I received a number of Web design proposals for a project I'm working on. Most of the proposals are extraordinarily generic; the only thing that I, as a non-design person can easily distinguish between them is the price.

Is there any advice that industry insiders can recommend that I look for in a proposal--something that I can identify as either being present or conspicuously not present in a proposal that would be either a red flag or a particularly good sign?

  • Kind of broad. What are the proposals for? Logo, flyer, etc?
    – Lucian
    Commented Jun 17, 2020 at 14:37
  • @Lucian Web design. Added a tag.
    – Yehuda
    Commented Jun 17, 2020 at 14:38
  • Did you just get homepage proposals, or multi-page ?
    – Lucian
    Commented Jun 17, 2020 at 14:59

2 Answers 2


I'm writing from a designer's side, but I've also been on the client's side many times, so I would say:

  • If you have so many to choose from, try to ignore the pricing at first and just choose a couple of options that you think you like for whatever reason. Narrow it down to 2 options that at least stick to your branding and general ideas.
  • That may be easier said than done, obviously, since you already mentioned they all look kind of generic. Which is not necessarily a problem, since plenty of websites today follow a few very general compositions rules.
  • Potential green flags: try to look for clues that show a particular provider has at least tried more than others: quality typography and whitespace, consistent formatting, properly aligned elements. Those guys who show a bit of that extra care will probably be the most flexible and understanding when you'll get to request adjustments.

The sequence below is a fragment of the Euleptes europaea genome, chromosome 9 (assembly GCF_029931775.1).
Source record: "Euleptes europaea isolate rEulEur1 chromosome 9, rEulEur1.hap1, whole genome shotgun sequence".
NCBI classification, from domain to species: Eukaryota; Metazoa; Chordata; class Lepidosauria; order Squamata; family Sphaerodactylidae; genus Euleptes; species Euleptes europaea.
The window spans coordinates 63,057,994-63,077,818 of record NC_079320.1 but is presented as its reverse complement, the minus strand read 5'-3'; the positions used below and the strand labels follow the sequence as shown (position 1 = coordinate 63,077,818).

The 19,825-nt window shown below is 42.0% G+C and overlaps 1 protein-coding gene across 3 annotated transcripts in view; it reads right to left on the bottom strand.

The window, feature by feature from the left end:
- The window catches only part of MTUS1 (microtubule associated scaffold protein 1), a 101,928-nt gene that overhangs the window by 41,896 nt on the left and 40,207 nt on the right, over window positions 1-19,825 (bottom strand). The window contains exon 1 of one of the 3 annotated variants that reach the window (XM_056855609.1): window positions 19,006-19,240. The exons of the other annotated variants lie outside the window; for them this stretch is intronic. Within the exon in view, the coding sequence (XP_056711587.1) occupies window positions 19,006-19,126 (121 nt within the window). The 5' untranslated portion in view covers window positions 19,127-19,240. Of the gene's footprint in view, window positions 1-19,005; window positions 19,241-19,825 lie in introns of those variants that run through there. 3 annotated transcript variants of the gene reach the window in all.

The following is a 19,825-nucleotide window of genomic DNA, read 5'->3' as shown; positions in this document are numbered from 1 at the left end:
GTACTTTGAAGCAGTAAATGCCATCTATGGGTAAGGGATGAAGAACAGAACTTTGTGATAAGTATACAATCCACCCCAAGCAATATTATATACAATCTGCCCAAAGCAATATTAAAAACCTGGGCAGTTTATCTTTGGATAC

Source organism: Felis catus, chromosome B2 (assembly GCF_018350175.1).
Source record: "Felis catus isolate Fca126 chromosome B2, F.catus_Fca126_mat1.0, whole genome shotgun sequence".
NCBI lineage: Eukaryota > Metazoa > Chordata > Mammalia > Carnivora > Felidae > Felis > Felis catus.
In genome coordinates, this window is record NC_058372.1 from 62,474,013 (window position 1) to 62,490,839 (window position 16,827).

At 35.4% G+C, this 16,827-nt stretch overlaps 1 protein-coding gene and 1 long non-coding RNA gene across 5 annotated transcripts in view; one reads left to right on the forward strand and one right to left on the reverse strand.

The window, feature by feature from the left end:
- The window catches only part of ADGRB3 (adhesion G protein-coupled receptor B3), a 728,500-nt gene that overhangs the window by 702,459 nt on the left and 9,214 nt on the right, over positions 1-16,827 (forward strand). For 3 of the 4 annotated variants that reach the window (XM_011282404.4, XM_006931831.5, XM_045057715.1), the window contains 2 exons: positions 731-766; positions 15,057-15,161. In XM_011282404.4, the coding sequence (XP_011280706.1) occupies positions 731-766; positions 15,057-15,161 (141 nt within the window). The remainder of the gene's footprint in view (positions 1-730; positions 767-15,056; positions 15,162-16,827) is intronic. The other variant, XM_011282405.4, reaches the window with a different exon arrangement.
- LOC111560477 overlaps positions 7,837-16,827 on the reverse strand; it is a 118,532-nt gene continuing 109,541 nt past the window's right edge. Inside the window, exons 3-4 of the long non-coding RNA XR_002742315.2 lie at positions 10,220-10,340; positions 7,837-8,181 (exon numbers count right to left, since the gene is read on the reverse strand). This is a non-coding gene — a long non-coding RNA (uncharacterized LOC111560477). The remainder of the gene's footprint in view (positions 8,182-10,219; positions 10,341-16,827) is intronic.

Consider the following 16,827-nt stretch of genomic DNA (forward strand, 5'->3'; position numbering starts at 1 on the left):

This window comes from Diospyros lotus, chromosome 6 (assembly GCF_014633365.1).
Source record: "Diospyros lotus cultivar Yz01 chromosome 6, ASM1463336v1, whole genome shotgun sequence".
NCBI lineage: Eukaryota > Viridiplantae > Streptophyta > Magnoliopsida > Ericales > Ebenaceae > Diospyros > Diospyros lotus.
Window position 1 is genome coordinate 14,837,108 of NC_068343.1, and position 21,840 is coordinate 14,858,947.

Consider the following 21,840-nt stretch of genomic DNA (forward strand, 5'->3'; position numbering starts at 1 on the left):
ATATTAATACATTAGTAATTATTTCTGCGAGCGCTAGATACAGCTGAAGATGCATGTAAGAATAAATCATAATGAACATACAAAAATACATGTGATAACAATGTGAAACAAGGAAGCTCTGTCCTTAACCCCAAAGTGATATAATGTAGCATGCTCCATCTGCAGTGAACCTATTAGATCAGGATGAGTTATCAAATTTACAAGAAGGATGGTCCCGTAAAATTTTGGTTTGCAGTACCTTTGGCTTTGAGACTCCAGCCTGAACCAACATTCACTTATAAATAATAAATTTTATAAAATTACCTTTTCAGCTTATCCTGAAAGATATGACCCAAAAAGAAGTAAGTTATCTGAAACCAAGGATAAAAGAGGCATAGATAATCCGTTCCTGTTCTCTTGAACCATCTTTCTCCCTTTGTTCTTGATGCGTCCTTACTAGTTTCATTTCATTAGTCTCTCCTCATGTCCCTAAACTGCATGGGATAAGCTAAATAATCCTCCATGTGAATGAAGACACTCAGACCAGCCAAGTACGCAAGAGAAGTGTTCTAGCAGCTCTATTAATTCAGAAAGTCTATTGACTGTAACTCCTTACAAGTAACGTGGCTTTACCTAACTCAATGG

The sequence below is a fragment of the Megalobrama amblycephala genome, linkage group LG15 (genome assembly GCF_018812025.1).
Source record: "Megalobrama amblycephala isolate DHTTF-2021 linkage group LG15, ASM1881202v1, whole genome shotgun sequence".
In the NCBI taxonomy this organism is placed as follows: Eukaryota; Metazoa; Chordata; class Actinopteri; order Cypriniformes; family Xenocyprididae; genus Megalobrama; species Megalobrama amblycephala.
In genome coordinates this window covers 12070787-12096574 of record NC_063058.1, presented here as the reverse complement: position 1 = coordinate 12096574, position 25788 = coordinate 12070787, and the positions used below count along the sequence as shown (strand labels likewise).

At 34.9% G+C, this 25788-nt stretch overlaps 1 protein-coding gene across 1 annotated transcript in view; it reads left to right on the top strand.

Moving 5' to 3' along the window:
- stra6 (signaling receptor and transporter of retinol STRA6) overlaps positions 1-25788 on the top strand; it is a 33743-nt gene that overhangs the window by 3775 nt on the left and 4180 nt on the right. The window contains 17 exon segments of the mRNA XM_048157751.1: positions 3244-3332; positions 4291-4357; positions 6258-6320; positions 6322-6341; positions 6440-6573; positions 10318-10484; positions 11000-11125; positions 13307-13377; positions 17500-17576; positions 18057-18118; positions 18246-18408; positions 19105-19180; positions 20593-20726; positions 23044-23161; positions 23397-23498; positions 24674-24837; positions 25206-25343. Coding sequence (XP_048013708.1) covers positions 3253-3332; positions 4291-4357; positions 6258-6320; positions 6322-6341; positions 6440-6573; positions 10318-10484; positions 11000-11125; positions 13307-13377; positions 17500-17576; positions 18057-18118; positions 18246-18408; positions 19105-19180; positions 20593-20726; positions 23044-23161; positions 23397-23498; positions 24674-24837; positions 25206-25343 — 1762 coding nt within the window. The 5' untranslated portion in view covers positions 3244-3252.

• Potential red flags: using outdated software, not being interested in releasing source files, not being interested in making revisions, not presenting responsive options (what the website looks like on a phone).
  • If there is any illustration involved, try to see if they actually made that, or used stock imagery. Using stock may be restrictive long-term, as you may not always be able to find matching illustration of a specific situation.
  • Screen these providers by asking tricky questions about either updating the work or creating new designs. Literally say that you don't like it, provide arguments and see their reaction. If something looks like a 10$ template, mention this up front, see what they say.
  • Be mindful of your budget, as webdesign work can range widely from hundreds to thousands of dollars. If this is a low-budget job, adjust your expectations.

To add to Lucian's answer: Try to short list proposals that actually speak to your need as articulated in your RFP or SOW. If you asked for A (i.e. website or app), a proposal should at least explain how they will do A, before going on at length about their expertise in B (i.e. brand identity).

In my experience, there is no purely algorithmic approach in selecting creative proposals. It is a lot of vetting, short listing, reviewing work samples that match your aesthetic, and Q and A with creatives.

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